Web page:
Today in resus, the nurse told me that one of the patients, a woman being treated with vancomycin, began to appear flushed and kept itching her face. The patient denied respiratory or GI complaints. She denied previous drug allergies, and had received vancomycin in the past without issues.
Just like the rapper in the image associated with this post, I suspected she had red man syndrome, which is an entity I have heard about since medical school but never seen.
Here’s a little bit more about it.
Red man syndrome (RMS) is an infusion rate-related reaction. It is not a true allergic reaction. It occurs predominantly during parenteral vancomycin administration, but can also be seen with oral administration. There’s even a case report of RMS caused by cefepime.
Pathophysiology: Histamine is released by degranulation of mast cells and basophils, independent of preformed IgE or complement. The extent of histamine release is related to the amount and rate of vancomycin infusion.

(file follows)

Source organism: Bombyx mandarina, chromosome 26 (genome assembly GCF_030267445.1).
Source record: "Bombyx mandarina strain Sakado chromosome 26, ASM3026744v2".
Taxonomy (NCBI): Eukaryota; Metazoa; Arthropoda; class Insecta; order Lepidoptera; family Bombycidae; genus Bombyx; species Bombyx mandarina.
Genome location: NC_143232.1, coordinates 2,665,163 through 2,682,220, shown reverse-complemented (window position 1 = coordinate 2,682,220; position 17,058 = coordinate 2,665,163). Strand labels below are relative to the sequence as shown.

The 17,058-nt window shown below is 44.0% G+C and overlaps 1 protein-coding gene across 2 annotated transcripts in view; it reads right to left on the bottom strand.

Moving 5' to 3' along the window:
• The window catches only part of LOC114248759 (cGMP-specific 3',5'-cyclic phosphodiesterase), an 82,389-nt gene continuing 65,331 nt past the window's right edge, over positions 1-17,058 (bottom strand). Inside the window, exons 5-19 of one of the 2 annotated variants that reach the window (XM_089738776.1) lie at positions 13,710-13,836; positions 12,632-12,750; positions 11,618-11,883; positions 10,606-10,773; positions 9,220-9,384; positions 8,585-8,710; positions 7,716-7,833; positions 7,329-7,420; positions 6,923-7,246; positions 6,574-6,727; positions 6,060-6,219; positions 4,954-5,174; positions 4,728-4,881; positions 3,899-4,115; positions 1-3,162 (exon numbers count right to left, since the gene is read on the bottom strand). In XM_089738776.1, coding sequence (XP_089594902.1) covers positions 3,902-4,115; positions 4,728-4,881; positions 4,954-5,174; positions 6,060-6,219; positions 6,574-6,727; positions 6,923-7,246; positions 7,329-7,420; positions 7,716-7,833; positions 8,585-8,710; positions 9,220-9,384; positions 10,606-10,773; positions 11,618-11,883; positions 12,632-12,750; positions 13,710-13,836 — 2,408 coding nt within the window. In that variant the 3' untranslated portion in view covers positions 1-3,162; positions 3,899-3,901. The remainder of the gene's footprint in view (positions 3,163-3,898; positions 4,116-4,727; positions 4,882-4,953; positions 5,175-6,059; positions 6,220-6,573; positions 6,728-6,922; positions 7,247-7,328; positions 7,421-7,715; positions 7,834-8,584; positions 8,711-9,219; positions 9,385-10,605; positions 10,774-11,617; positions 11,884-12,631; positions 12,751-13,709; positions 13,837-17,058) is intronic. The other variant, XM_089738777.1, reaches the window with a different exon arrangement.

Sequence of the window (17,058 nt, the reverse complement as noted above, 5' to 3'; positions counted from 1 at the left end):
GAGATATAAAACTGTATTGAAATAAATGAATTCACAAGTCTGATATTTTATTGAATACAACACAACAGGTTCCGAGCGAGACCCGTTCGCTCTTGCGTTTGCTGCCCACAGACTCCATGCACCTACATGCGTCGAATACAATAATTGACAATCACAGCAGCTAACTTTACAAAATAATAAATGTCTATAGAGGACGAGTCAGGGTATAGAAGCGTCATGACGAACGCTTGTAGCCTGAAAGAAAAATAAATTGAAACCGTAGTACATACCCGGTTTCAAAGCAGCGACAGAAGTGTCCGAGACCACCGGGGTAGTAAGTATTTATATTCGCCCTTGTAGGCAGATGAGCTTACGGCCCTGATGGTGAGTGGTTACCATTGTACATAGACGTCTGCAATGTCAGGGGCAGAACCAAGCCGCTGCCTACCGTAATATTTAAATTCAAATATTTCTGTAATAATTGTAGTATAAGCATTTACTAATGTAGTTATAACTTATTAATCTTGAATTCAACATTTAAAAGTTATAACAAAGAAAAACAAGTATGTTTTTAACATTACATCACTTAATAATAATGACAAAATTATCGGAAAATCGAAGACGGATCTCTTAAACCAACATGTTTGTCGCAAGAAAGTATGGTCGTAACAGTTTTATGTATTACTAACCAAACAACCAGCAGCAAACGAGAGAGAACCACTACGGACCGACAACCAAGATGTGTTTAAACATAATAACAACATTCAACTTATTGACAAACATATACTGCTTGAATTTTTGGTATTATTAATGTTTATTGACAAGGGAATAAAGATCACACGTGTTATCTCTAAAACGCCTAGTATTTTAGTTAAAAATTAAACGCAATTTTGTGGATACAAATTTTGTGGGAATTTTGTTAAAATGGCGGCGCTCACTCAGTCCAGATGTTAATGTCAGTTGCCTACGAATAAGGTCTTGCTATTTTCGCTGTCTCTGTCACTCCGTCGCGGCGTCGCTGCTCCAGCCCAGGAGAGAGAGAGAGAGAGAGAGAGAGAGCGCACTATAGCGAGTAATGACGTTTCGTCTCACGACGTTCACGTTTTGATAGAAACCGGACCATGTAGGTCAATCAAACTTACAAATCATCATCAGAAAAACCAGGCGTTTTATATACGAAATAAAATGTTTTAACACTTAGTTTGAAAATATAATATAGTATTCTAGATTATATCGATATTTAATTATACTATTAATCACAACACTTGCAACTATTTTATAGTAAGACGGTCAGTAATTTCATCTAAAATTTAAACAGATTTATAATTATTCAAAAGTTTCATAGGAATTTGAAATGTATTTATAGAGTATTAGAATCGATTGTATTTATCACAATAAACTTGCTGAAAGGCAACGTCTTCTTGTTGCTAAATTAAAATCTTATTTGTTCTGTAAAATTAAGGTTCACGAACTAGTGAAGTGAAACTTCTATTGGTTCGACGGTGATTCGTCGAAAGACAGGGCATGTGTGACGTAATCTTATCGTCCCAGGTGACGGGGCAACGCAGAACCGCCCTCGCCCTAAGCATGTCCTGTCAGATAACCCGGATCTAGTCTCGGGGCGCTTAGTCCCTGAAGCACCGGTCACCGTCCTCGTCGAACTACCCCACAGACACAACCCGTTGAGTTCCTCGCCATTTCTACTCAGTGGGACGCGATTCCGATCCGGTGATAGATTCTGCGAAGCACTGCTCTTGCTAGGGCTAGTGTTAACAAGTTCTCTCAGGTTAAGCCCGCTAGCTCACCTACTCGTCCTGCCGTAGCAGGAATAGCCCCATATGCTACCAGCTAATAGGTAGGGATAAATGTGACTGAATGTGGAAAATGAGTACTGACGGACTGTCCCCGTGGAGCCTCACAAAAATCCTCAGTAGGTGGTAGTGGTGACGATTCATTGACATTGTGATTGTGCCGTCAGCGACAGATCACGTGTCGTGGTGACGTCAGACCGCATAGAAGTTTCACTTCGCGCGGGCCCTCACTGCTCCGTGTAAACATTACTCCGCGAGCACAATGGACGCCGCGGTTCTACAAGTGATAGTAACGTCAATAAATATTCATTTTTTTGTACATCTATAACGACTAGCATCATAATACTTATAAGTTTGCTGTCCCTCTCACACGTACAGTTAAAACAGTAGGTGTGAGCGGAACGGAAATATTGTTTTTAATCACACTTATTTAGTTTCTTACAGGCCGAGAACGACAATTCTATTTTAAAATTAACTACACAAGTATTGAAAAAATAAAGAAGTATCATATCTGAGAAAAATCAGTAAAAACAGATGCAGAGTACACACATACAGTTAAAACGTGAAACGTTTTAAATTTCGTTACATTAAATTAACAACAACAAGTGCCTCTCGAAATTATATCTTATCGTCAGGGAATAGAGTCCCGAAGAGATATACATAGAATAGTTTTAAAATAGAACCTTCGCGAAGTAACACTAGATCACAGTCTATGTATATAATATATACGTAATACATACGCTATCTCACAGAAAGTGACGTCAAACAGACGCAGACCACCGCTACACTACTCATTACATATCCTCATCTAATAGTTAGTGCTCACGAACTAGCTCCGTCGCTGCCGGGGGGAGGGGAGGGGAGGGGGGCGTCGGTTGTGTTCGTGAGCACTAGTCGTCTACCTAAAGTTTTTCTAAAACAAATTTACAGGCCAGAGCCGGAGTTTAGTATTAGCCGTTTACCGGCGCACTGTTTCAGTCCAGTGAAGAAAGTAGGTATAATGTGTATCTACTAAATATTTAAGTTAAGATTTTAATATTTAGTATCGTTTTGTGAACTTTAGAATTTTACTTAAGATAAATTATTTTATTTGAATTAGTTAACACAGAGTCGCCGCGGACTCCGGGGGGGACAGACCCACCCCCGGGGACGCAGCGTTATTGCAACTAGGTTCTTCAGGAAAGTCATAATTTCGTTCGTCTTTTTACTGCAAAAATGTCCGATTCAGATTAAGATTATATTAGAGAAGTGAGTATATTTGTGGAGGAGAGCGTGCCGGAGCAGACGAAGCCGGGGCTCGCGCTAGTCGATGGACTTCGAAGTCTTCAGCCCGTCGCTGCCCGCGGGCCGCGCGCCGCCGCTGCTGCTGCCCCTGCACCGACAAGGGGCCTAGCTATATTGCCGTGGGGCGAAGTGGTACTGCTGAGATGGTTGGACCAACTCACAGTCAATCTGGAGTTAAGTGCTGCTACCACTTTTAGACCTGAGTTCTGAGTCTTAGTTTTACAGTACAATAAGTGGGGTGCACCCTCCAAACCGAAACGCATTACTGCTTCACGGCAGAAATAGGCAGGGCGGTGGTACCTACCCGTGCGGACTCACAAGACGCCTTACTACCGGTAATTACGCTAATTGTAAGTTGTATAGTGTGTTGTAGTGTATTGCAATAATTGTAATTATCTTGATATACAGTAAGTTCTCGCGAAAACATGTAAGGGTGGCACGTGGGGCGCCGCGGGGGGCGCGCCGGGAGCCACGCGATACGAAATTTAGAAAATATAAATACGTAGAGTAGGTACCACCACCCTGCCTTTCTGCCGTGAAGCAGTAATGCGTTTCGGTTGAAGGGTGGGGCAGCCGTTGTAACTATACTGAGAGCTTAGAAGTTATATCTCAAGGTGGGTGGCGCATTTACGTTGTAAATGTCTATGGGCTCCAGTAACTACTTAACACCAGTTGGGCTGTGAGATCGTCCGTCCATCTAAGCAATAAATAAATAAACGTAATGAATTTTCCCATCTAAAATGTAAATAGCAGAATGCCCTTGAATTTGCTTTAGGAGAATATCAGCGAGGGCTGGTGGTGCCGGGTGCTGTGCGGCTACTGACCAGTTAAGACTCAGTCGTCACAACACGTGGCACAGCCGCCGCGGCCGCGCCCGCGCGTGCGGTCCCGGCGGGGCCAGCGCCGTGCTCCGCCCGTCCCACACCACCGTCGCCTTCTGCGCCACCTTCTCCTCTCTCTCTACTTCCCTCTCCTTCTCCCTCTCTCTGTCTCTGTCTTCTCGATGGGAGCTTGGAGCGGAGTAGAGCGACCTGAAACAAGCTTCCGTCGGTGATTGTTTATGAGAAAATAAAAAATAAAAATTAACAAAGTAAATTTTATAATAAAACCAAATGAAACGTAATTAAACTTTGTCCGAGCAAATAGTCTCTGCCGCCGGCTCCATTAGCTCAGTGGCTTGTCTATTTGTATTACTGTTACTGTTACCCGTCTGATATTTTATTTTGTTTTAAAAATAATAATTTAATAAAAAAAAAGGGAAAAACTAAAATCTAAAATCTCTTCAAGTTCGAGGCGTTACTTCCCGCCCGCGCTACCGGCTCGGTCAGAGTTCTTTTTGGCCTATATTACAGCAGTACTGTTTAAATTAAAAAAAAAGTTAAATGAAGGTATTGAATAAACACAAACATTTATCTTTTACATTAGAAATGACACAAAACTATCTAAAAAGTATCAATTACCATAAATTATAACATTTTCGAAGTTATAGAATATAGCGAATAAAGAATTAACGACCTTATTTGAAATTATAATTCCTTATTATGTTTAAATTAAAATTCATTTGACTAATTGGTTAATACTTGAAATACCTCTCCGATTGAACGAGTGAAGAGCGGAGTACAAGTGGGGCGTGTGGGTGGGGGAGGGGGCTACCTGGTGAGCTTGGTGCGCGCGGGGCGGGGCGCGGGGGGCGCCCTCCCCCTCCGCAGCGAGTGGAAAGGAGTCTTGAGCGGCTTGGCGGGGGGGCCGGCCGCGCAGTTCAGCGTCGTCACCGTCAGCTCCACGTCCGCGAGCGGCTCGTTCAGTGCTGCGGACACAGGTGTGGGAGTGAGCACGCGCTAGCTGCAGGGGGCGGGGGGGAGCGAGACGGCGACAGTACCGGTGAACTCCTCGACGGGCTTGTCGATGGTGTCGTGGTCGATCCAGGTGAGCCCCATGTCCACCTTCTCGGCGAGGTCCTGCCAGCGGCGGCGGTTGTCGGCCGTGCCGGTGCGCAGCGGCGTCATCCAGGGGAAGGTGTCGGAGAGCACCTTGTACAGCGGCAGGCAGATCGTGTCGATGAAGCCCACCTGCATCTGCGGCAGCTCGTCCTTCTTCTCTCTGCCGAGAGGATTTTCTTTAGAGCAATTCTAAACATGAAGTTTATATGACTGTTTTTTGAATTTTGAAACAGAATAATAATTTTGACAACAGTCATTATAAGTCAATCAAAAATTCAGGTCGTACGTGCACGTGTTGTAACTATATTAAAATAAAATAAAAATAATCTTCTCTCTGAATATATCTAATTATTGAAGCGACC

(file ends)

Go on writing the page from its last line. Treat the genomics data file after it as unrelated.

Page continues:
Patients with RMS experience flushing, erythema, and pruritis. It predominantly affects the upper part of the body, including the face and neck. In more severe cases, patients may also develop pain and muscle spasm.
- Stop the infusion
- Diphenhydramine 50 mg IV or PO
- H2 blocker such as ranitidine or famotidine
- Fluids if hypotensive
- If anaphylaxis is suspected, add epinephrine and steroids.
The symptoms of mild to moderate cases of RMS should improve with the above treatment, at which time the vancomycin can be restarted – at a slower rate. Uptodate recommends one-half the original rate or 10 mg/min (whichever is slower) for mild cases, and infusion over at least 4 hours for more severe cases, along with premedication prior to subsequent doses.
UpToDate: Vancomycin Hypersensitivity